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*The Reinvention of Bessica Lefter* by Kristen Tracy - middle grades nonfiction book review
Also by Kristen Tracy:

Bessica Lefter Bites Back

Camille McPhee Fell Under the Bus...
The Reinvention of Bessica Lefter
by Kristen Tracy
Ages 9-13 320 pages Delacorte January 2011 Hardcover    

Eleven-year-old Bessica Lefter’s life is changing in many ways. She’s always done everything with her best friend, Sylvie, who is a bit of a follower.

Now that they are about to start a new middle school where they hardly know anyone, Bessica insists that they both reinvent themselves. So the girls dump their elementary school collaborative diary down a hole at a construction site and get their hair cut pixie style.

The problem is, Sylvie really wanted to keep the diary, and looks terrible in a pixie cut. Now Sylvie’s mom has transferred her to a different middle school, and Bessica is all alone starting a new school.

The other anchor in Bessica’s life is her grandmother, who has lived with Bessica and her parents for a few years. Now Grandma has a new boyfriend and is embarking on a six-week vacation in a motor home, leaving Bessica just when she is starting middle school. Bessica wants Grandma to find another boyfriend, so she reactivates her online dating account and responds to a few of the inquiries on Grandma’s behalf.

Middle school is a miserable place for Bessica. She wants to make friends but really doesn’t know how. Everywhere she goes, there is a problem. She is constantly getting in trouble with the student hall monitor, can’t find anyone to sit with in the lunch room and ends up getting her food from a vending machine and hanging out near the school loners “alts.” One day she even gets sent to the principal’s office.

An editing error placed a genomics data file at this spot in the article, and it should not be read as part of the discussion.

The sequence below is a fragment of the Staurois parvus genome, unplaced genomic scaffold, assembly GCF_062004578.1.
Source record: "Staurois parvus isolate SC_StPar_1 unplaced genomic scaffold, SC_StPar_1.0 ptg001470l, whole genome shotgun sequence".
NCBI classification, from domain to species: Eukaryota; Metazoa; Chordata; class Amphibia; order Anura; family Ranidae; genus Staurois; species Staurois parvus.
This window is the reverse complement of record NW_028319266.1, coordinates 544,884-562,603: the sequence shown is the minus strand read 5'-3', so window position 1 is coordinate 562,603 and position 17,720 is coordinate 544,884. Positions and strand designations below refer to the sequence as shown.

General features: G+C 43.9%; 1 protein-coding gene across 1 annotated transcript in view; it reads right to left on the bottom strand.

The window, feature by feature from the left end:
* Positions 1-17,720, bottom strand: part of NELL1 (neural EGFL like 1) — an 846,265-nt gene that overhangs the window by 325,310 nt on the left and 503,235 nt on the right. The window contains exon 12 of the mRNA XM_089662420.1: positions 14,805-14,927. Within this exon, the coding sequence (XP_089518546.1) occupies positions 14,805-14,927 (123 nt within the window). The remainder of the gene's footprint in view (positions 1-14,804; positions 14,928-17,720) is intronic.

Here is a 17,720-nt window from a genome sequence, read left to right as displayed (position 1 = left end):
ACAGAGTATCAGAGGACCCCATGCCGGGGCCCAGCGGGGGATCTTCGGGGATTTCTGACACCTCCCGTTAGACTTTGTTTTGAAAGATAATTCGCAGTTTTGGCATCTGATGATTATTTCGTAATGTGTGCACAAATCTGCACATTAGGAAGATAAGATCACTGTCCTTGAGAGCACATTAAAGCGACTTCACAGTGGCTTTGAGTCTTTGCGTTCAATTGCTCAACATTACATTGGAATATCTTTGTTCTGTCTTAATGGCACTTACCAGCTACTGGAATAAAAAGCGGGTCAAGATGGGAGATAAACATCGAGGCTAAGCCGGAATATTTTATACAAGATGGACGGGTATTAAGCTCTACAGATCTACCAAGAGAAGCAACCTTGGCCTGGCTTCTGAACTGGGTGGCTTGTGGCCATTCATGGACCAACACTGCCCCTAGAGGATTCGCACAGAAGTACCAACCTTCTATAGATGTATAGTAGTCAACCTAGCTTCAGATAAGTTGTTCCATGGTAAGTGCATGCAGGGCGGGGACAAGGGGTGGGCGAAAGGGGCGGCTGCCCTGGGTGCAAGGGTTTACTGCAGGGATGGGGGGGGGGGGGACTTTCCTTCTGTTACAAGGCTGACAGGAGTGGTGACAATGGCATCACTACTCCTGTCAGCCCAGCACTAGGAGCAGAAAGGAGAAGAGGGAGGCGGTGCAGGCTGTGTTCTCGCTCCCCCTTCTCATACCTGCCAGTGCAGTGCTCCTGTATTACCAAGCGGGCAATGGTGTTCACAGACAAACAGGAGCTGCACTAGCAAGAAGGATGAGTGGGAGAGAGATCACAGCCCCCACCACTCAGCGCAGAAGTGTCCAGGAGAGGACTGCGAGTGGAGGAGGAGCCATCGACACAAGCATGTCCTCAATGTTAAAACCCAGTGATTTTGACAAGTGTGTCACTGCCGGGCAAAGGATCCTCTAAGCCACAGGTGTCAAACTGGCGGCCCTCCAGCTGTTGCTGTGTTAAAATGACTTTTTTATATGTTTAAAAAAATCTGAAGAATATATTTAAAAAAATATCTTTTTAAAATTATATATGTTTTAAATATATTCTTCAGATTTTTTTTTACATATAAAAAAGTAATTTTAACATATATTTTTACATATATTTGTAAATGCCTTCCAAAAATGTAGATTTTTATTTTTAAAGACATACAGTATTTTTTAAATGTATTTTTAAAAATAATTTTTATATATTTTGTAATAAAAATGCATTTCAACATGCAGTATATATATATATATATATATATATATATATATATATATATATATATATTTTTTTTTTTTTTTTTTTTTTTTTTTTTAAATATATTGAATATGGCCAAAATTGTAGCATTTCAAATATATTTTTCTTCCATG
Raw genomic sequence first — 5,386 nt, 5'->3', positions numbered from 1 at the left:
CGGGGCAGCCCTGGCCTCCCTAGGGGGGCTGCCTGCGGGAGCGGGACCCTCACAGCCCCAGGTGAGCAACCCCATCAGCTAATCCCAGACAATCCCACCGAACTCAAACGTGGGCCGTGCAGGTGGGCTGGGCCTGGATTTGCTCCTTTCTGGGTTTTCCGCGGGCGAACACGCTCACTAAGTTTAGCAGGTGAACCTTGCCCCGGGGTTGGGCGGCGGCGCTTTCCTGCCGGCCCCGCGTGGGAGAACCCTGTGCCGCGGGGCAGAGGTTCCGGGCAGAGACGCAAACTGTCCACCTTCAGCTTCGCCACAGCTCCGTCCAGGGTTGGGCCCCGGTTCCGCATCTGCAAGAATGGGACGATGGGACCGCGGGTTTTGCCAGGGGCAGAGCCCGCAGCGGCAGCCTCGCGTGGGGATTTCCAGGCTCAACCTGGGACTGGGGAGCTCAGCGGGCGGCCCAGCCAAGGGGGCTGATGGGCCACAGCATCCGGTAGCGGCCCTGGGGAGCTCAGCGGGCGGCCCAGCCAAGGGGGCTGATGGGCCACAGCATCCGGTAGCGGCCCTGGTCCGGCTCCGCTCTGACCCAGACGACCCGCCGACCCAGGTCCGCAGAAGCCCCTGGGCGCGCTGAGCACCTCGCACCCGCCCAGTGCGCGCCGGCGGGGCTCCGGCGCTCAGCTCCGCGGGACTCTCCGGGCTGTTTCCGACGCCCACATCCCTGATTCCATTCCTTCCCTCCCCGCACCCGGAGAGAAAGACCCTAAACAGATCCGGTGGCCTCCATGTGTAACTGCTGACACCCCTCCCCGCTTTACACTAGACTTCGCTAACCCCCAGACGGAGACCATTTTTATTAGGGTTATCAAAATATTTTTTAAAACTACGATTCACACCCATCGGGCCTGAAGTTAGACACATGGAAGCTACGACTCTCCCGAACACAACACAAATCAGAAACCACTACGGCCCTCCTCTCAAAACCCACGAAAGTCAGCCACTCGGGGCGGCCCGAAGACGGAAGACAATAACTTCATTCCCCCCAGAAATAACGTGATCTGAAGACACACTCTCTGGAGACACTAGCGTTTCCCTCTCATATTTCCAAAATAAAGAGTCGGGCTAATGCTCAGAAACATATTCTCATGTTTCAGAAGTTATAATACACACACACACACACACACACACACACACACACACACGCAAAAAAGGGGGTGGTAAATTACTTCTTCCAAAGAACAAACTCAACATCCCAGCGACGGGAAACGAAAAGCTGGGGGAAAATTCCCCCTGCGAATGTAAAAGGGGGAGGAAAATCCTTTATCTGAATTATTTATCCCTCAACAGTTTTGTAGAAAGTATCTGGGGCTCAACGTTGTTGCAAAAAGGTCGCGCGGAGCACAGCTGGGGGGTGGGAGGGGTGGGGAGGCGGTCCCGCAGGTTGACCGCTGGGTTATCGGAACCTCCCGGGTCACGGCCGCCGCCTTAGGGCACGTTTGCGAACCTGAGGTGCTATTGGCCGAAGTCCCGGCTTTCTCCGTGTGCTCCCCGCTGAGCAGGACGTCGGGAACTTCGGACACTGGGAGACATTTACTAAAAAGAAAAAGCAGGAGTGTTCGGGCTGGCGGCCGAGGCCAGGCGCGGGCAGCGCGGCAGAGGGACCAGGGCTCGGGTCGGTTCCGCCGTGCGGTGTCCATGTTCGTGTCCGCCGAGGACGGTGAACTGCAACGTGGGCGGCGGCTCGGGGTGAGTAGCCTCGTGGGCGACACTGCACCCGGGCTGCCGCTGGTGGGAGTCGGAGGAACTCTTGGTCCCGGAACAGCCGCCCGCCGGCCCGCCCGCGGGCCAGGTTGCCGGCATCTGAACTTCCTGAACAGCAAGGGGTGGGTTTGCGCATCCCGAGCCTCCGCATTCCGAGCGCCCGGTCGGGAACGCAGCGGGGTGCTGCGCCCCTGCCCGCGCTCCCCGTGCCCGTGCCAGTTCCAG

Bessica’s only hope is to make the cheerleading squad; then she will automatically have people to sit with at lunch. The problem: she doesn’t have the handspring and other gymnastics skills to make the squad.

Grandma advises her by telephone to visualize her success and “live large,” but Bessica isn’t sure how to do this - until she decides to tryout as the school mascot. In the end, a gift from grandma helps Bessica reach out, find her place in middle school and accept a friend she never thought she could.

Readers will find The Reinvention of Bessica Lefter is a very fun, especially for young girl readers who cannot wait to become teenagers. Although the author portrays middle school as a bit scarier than it really is, the insecurities of the main character and the stereotypes of the other students do ring true. Just when you think Bessica’s troubles in middle school will never end, that’s when things start to look up.

The book provides a strong message about accepting change, making the most of new situations, being yourself and trying new activities.
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  Kristine Wildner/2011 for curled up with a good kid's book  

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